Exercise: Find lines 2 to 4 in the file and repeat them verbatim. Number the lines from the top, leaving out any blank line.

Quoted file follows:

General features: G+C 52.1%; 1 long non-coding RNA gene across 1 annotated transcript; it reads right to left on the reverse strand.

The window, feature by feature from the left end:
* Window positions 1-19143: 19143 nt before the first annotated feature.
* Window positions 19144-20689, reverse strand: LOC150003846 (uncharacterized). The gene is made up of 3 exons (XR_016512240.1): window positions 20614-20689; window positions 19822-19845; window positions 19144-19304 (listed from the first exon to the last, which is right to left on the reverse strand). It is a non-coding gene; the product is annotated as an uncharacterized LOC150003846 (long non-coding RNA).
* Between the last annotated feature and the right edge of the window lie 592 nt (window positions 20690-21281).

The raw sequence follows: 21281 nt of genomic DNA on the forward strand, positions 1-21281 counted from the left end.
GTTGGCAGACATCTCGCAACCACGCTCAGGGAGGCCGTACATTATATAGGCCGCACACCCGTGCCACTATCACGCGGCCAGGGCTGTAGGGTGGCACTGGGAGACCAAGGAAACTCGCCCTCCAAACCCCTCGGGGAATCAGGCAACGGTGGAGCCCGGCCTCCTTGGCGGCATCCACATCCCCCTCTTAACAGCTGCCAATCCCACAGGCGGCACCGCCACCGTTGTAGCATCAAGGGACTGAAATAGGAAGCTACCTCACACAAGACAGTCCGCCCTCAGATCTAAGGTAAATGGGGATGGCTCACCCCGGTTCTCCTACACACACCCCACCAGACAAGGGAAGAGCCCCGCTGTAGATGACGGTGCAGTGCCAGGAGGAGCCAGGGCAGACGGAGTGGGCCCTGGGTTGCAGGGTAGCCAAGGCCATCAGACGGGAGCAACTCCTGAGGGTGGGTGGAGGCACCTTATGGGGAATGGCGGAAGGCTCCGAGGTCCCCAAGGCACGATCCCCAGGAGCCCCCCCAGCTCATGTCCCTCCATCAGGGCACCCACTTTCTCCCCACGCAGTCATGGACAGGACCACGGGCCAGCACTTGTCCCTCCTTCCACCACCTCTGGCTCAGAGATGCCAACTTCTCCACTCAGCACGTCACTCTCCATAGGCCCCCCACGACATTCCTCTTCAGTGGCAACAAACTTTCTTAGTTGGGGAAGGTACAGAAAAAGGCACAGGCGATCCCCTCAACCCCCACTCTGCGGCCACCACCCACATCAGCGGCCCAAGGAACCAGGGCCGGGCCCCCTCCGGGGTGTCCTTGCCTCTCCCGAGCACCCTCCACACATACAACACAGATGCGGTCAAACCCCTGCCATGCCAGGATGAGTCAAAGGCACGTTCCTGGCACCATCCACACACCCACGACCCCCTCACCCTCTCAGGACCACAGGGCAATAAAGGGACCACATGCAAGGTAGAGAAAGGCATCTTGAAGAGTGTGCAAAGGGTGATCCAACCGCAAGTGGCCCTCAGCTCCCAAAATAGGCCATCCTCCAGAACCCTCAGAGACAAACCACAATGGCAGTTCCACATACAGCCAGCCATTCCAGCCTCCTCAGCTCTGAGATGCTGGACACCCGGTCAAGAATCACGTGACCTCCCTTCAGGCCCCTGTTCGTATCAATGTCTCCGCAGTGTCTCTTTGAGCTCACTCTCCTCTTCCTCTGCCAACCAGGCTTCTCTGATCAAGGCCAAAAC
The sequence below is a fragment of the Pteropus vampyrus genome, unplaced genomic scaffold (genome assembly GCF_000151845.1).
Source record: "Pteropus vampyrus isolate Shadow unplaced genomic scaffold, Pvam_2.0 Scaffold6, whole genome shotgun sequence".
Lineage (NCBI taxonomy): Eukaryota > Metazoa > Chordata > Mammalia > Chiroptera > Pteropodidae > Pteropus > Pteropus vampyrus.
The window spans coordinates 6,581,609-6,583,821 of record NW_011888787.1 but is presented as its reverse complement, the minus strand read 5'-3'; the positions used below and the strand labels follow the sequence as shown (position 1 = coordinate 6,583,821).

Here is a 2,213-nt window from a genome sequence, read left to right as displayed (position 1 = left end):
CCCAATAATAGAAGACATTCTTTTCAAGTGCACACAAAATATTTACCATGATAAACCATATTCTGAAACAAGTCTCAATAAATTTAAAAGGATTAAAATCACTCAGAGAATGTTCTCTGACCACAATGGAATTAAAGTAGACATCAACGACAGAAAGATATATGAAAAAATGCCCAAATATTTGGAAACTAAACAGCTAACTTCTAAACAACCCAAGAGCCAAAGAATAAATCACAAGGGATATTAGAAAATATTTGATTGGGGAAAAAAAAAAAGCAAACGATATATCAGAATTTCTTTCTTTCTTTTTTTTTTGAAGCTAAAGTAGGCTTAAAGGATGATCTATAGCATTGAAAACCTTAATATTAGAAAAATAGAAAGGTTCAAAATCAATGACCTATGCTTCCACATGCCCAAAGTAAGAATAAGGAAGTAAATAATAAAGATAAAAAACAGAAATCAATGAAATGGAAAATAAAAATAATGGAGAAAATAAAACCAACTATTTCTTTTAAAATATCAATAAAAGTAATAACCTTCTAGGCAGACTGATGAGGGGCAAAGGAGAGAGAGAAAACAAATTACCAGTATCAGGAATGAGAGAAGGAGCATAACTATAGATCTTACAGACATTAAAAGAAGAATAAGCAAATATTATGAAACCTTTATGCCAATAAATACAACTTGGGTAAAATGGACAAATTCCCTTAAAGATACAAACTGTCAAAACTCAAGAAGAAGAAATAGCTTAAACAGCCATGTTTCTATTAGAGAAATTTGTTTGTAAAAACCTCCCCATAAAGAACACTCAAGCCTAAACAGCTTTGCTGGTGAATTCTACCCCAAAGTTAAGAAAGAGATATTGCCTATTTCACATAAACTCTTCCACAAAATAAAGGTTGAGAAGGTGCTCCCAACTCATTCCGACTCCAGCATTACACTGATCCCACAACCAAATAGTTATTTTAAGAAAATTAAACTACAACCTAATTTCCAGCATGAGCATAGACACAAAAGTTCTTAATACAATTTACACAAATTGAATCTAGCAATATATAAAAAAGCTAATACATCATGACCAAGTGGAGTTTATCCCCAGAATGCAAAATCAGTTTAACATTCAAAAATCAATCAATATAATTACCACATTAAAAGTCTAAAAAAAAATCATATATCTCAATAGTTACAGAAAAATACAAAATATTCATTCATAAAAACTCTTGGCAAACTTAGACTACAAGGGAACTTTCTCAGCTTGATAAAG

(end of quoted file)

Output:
The window, feature by feature from the left end:
* Window positions 1-19143: 19143 nt before the first annotated feature.
* Window positions 19144-20689, reverse strand: LOC150003846 (uncharacterized). The gene is made up of 3 exons (XR_016512240.1): window positions 20614-20689; window positions 19822-19845; window positions 19144-19304 (listed from the first exon to the last, which is right to left on the reverse strand). It is a non-coding gene; the product is annotated as an uncharacterized LOC150003846 (long non-coding RNA).